Bert Simon of Bert Simon Winery:

Max von Kunow of Von Hovel Estate:

Robert Eymael of Monchhof:

Werner & Mieke Nakel (father and daughter) of Meyer-Nakel:

Volker Raumland of Sekthaus Raumland:

Gunter Kunstler of Kunstler Estate:

Fritz Hasselbach of Gunderloch, Agnes Hasselbach behind him:

Rudi & Erna Wiest of Rudi Wiest Selections/Cellars International:

Saturday, February 7, 2009

The State of my Physical Being

I ran the half marathon on Feb 1 quite well, though of course the last few miles were a struggle, but not too big of one. It was good. Completing it helped me complete one quarter of one of my new years goals, which was to complete 4 half-marathons in 2009.

With the help of Johan, I was able to scoot out of the race at the end, after receiving my finishers medal, and dash home, shower quickly, then make my way to the airport (yes, Johan drove!) I was the first one of my group to get there, and then found out our plane was an hour late.... in other words, we did not need to rush so much!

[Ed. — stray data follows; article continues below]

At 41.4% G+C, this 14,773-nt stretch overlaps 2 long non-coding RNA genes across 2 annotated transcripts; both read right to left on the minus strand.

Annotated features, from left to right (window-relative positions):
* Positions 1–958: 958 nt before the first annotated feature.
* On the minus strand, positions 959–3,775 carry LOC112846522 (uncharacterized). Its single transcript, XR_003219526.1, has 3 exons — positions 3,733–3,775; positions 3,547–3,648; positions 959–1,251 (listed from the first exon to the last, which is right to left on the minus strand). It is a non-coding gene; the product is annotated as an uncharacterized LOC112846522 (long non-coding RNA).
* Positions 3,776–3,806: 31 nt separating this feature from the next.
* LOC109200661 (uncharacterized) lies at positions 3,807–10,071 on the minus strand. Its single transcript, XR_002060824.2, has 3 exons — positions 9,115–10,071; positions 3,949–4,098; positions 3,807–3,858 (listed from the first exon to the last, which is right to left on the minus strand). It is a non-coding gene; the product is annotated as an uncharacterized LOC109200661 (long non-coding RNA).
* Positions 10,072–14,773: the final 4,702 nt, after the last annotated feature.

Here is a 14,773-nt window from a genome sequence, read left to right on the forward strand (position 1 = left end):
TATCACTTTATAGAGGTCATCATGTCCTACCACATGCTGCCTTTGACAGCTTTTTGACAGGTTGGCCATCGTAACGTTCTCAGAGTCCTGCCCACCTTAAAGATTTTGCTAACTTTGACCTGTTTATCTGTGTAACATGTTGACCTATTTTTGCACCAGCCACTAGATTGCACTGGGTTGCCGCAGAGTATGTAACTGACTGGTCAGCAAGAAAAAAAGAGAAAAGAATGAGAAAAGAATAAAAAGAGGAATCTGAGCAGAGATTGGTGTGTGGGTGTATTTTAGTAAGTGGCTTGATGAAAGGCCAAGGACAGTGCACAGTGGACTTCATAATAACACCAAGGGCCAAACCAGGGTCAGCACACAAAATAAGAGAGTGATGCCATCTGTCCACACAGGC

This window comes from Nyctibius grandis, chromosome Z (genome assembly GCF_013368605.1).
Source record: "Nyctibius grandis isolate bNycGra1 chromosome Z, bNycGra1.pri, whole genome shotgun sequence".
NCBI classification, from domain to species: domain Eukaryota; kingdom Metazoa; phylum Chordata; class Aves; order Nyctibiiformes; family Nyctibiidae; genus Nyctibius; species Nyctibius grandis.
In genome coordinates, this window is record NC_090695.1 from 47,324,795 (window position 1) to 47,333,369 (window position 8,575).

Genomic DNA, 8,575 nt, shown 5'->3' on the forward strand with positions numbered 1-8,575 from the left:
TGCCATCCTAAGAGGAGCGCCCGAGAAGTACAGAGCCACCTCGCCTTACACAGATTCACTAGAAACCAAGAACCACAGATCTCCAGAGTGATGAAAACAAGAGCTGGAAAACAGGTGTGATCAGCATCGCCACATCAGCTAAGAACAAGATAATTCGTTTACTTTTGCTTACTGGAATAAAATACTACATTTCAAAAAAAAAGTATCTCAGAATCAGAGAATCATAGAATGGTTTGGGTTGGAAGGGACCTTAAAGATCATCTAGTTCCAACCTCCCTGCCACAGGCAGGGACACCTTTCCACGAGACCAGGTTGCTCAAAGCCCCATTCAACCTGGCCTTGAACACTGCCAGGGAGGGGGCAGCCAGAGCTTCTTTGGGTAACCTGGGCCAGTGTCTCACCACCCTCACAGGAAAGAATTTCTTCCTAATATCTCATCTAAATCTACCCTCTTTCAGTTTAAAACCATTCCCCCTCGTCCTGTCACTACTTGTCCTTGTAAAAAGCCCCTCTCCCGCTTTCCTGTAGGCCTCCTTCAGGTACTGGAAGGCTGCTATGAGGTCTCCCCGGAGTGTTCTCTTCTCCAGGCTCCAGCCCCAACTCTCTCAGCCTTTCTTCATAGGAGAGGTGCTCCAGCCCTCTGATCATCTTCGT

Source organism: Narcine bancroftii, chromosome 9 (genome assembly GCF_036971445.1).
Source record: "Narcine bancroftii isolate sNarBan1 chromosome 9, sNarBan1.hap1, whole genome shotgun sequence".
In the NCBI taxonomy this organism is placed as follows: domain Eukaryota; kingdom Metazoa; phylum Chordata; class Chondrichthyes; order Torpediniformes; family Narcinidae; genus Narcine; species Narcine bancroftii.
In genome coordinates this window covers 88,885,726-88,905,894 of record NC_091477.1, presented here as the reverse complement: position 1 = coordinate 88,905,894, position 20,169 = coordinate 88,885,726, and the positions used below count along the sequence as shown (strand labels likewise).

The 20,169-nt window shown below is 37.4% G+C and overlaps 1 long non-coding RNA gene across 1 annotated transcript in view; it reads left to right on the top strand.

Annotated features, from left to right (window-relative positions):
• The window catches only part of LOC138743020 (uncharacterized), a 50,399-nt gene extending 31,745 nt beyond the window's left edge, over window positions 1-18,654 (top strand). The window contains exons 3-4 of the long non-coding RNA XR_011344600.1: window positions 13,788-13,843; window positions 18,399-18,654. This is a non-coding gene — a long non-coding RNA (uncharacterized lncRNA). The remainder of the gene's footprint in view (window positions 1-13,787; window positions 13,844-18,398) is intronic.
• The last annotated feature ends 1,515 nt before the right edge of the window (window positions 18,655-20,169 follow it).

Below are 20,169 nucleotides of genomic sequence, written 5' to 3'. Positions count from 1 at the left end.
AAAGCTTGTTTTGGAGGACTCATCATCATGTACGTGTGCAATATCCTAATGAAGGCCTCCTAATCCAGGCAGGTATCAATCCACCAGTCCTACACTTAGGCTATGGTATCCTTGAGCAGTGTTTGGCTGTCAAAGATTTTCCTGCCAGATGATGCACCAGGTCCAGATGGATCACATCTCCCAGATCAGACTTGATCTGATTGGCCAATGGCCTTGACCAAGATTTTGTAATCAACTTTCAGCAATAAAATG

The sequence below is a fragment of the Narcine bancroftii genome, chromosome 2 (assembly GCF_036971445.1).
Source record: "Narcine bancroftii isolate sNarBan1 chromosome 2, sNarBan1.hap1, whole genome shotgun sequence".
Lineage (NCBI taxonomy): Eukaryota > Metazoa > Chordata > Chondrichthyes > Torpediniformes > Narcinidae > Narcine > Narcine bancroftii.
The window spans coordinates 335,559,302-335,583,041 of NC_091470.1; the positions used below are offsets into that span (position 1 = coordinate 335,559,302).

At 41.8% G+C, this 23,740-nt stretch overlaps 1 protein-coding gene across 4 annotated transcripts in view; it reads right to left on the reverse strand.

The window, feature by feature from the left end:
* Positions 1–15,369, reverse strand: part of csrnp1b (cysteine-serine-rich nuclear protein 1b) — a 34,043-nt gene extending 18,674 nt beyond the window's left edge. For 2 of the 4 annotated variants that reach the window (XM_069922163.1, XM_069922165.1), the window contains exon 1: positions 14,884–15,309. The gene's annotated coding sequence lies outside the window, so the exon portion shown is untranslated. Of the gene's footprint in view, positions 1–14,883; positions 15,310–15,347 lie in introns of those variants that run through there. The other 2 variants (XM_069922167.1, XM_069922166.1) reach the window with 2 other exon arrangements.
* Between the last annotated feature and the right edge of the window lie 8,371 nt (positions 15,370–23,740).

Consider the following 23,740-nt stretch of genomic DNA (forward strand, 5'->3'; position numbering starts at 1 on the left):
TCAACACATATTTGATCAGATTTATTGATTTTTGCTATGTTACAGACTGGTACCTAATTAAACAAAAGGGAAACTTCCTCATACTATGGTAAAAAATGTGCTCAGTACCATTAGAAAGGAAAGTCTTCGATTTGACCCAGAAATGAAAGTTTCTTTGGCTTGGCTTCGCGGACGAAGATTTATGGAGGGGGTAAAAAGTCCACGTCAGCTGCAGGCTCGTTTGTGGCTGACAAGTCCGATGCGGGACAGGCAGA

But the important thing is I got here. Mission accomplished.

Since being here, tonight is the only evening I got to take a walk. Walking for just a half hour through the small town of Mulheim was a pleasure. The weather was fair - it had been raining lightly during the day, so the temperature was well above freezing - in the evening there was no rain and nothing impeded the walk.

It was the first time I got to move my legs. I was reminded of how much I needed the exercise.

It is exercise that keeps me sane often, keeps me from feeling like a lump loaded up with heavy food. I have been getting too little of the former, and too much of the latter, so the equilibrium is off.... perhaps I can get it back on track very soon.